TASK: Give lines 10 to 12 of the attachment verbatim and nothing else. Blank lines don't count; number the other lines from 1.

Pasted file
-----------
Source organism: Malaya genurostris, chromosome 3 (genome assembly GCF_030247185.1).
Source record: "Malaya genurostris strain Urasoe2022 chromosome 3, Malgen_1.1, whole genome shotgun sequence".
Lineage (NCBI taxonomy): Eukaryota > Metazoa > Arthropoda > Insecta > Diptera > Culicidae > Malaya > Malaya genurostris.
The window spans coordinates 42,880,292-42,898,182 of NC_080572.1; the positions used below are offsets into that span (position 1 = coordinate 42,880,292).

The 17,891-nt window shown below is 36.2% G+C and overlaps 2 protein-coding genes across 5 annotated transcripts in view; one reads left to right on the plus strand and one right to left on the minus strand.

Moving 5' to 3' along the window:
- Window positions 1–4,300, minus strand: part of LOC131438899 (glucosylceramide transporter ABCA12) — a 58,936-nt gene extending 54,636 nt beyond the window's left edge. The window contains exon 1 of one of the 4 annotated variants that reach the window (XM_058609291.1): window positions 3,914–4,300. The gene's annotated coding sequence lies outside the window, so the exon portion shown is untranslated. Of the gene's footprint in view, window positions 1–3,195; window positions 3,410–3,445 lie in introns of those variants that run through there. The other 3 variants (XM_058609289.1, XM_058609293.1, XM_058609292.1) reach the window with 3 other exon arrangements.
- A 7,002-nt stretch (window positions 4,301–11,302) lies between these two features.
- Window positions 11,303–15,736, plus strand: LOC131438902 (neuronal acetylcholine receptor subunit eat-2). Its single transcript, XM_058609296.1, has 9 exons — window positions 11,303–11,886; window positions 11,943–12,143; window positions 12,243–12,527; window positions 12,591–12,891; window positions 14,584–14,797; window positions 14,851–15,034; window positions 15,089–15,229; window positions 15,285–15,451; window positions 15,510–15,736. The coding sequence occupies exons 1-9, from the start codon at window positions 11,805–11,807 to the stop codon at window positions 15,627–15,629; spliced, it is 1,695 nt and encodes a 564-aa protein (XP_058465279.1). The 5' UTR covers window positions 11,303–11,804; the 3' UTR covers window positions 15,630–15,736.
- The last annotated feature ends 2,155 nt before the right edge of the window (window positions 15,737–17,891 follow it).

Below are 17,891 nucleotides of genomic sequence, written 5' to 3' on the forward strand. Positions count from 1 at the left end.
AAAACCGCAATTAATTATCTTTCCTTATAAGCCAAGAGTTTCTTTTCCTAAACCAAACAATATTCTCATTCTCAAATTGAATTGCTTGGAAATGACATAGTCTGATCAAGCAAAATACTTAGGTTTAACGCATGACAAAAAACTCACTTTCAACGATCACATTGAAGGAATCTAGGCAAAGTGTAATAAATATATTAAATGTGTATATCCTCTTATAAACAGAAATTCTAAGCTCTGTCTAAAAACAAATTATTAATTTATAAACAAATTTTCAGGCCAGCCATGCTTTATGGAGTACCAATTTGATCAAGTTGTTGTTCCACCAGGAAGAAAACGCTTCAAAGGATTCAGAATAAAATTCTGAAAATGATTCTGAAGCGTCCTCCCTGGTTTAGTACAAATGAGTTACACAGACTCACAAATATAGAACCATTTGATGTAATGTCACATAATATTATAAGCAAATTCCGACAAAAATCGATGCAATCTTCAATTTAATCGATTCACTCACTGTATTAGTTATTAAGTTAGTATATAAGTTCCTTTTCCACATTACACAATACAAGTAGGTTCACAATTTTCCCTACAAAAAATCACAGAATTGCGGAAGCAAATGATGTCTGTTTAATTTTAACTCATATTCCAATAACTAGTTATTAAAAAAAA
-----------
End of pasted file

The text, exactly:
- The last annotated feature ends 2,155 nt before the right edge of the window (window positions 15,737–17,891 follow it).

Below are 17,891 nucleotides of genomic sequence, written 5' to 3' on the forward strand. Positions count from 1 at the left end.
AAAACCGCAATTAATTATCTTTCCTTATAAGCCAAGAGTTTCTTTTCCTAAACCAAACAATATTCTCATTCTCAAATTGAATTGCTTGGAAATGACATAGTCTGATCAAGCAAAATACTTAGGTTTAACGCATGACAAAAAACTCACTTTCAACGATCACATTGAAGGAATCTAGGCAAAGTGTAATAAATATATTAAATGTGTATATCCTCTTATAAACAGAAATTCTAAGCTCTGTCTAAAAACAAATTATTAATTTATAAACAAATTTTCAGGCCAGCCATGCTTTATGGAGTACCAATTTGATCAAGTTGTTGTTCCACCAGGAAGAAAACGCTTCAAAGGATTCAGAATAAAATTCTGAAAATGATTCTGAAGCGTCCTCCCTGGTTTAGTACAAATGAGTTACACAGACTCACAAATATAGAACCATTTGATGTAATGTCACATAATATTATAAGCAAATTCCGACAAAAATCGATGCAATCTTCAATTTAATCGATTCACTCACTGTATTAGTTATTAAGTTAGTATATAAGTTCCTTTTCCACATTACACAATACAAGTAGGTTCACAATTTTCCCTACAAAAAATCACAGAATTGCGGAAGCAAATGATGTCTGTTTAATTTTAACTCATATTCCAATAACTAGTTATTAAAAAAAA